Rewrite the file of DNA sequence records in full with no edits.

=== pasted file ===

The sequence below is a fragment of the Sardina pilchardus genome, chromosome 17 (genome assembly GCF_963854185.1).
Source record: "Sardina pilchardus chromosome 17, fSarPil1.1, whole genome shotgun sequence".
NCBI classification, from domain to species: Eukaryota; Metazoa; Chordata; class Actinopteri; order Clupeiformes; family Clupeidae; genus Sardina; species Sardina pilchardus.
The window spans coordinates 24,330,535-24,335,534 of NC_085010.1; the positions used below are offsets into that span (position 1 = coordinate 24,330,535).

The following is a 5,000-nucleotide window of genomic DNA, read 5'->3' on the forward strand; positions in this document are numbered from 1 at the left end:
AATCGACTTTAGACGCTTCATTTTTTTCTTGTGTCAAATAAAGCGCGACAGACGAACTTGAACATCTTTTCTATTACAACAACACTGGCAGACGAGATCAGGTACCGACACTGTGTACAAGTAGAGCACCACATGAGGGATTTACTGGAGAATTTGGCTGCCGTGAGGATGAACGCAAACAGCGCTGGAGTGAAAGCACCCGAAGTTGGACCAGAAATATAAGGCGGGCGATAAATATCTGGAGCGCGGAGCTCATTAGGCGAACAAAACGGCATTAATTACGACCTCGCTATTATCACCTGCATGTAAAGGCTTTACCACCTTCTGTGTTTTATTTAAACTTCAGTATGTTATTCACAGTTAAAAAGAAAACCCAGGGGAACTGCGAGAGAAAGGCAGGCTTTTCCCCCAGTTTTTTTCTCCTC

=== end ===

The sequence below is a fragment of the Sardina pilchardus genome, chromosome 17 (genome assembly GCF_963854185.1).
Source record: "Sardina pilchardus chromosome 17, fSarPil1.1, whole genome shotgun sequence".
NCBI classification, from domain to species: Eukaryota; Metazoa; Chordata; class Actinopteri; order Clupeiformes; family Clupeidae; genus Sardina; species Sardina pilchardus.
The window spans coordinates 24,330,535-24,335,534 of NC_085010.1; the positions used below are offsets into that span (position 1 = coordinate 24,330,535).

The following is a 5,000-nucleotide window of genomic DNA, read 5'->3' on the forward strand; positions in this document are numbered from 1 at the left end:
AATCGACTTTAGACGCTTCATTTTTTTCTTGTGTCAAATAAAGCGCGACAGACGAACTTGAACATCTTTTCTATTACAACAACACTGGCAGACGAGATCAGGTACCGACACTGTGTACAAGTAGAGCACCACATGAGGGATTTACTGGAGAATTTGGCTGCCGTGAGGATGAACGCAAACAGCGCTGGAGTGAAAGCACCCGAAGTTGGACCAGAAATATAAGGCGGGCGATAAATATCTGGAGCGCGGAGCTCATTAGGCGAACAAAACGGCATTAATTACGACCTCGCTATTATCACCTGCATGTAAAGGCTTTACCACCTTCTGTGTTTTATTTAAACTTCAGTATGTTATTCACAGTTAAAAAGAAAACCCAGGGGAACTGCGAGAGAAAGGCAGGCTTTTCCCCCAGTTTTTTTCTCCTC